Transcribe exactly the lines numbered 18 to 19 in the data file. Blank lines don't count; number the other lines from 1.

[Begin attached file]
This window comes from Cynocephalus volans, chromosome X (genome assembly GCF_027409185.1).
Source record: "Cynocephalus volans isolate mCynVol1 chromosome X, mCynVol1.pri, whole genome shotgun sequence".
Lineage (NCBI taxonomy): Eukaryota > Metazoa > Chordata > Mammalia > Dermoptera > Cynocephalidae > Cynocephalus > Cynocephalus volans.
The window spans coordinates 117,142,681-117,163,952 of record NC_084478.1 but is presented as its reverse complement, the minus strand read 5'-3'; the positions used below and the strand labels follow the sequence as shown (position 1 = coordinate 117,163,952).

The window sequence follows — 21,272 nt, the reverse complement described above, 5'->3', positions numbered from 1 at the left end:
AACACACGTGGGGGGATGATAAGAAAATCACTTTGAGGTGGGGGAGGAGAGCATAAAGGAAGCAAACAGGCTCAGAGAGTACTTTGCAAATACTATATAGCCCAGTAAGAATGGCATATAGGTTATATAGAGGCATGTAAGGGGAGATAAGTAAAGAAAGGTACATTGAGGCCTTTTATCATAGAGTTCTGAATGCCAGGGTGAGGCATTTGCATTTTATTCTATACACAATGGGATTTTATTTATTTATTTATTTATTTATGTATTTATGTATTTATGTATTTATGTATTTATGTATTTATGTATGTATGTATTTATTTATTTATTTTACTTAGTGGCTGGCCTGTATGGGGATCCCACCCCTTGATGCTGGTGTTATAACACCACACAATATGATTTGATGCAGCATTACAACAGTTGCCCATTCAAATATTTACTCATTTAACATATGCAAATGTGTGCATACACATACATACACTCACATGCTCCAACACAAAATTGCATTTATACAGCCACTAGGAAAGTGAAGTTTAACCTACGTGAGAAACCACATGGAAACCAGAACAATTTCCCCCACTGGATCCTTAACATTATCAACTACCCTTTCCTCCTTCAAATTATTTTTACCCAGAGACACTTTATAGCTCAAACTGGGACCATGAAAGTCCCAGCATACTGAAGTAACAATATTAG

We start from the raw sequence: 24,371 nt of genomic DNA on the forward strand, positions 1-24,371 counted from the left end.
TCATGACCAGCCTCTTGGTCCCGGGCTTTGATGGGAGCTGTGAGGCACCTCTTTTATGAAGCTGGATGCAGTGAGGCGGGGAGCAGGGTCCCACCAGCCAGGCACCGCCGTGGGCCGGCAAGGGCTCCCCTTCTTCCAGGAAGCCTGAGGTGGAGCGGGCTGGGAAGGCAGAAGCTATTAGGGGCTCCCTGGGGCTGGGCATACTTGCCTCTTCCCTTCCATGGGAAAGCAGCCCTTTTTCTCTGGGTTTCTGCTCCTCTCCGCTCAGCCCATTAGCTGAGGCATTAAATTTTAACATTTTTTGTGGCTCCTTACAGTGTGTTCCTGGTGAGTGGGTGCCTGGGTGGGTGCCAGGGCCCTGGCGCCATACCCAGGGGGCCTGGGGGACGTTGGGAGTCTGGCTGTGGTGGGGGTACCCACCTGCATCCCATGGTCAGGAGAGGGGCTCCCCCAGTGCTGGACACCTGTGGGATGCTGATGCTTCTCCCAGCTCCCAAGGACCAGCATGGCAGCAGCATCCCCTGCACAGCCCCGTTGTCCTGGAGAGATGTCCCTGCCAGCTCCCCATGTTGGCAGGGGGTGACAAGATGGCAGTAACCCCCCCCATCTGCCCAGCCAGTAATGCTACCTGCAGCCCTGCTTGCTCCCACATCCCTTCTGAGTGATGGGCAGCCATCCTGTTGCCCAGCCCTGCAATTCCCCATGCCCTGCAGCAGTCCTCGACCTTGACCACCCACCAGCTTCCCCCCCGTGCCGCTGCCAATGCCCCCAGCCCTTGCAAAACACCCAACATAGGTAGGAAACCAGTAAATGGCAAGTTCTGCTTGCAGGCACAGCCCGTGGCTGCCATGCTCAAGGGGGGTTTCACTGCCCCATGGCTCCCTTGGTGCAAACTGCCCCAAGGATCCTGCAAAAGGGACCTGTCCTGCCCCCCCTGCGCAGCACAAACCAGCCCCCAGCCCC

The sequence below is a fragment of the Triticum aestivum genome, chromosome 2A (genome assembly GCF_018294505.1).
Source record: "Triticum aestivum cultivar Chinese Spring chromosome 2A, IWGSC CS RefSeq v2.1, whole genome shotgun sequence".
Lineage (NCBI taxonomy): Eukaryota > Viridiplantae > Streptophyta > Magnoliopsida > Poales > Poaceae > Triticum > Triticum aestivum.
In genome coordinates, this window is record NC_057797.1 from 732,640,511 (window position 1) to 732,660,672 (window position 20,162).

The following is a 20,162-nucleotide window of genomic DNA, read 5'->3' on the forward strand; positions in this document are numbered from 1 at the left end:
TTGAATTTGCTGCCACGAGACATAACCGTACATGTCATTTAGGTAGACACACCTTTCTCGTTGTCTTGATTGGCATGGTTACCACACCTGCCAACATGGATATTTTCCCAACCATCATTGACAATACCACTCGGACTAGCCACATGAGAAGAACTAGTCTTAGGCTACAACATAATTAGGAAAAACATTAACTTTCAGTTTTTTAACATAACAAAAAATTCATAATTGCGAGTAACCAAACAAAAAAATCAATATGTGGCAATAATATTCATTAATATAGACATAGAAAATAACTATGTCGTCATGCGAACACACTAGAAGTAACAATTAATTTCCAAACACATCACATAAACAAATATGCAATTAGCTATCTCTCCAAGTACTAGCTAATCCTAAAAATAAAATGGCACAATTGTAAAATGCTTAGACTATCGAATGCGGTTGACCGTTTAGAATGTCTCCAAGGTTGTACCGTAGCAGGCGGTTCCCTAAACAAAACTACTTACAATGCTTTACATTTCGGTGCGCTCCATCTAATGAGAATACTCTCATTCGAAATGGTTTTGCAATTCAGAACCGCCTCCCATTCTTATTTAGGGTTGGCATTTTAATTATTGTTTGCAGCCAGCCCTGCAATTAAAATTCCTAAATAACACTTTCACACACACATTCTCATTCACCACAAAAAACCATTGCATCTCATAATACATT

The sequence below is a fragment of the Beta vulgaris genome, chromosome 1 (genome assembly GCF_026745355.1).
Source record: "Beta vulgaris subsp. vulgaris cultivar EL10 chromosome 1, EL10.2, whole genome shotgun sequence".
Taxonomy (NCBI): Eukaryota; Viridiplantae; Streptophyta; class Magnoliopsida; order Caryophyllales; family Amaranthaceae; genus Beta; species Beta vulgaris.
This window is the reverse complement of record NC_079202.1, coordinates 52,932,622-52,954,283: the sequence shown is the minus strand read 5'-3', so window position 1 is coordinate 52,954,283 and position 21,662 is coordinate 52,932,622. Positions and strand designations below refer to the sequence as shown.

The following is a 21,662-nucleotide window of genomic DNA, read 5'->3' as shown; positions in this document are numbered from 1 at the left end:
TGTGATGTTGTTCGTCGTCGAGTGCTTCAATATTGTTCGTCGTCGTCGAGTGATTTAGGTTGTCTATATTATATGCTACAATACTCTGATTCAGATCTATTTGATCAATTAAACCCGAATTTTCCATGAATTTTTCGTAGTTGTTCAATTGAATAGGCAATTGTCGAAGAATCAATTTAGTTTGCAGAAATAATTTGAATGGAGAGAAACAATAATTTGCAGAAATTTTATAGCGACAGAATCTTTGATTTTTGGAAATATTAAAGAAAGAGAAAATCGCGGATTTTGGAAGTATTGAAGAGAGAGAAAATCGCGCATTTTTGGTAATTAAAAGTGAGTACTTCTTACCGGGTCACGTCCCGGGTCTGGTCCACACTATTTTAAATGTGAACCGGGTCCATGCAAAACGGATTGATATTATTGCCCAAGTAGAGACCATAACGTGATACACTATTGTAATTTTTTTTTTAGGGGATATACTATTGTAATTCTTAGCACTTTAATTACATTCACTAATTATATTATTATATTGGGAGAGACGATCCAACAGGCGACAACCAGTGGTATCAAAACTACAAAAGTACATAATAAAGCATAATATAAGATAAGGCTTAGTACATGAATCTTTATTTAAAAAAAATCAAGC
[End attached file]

This window is the reverse complement of record NC_079202.1, coordinates 52,932,622-52,954,283: the sequence shown is the minus strand read 5'-3', so window position 1 is coordinate 52,954,283 and position 21,662 is coordinate 52,932,622. Positions and strand designations below refer to the sequence as shown.

The following is a 21,662-nucleotide window of genomic DNA, read 5'->3' as shown; positions in this document are numbered from 1 at the left end: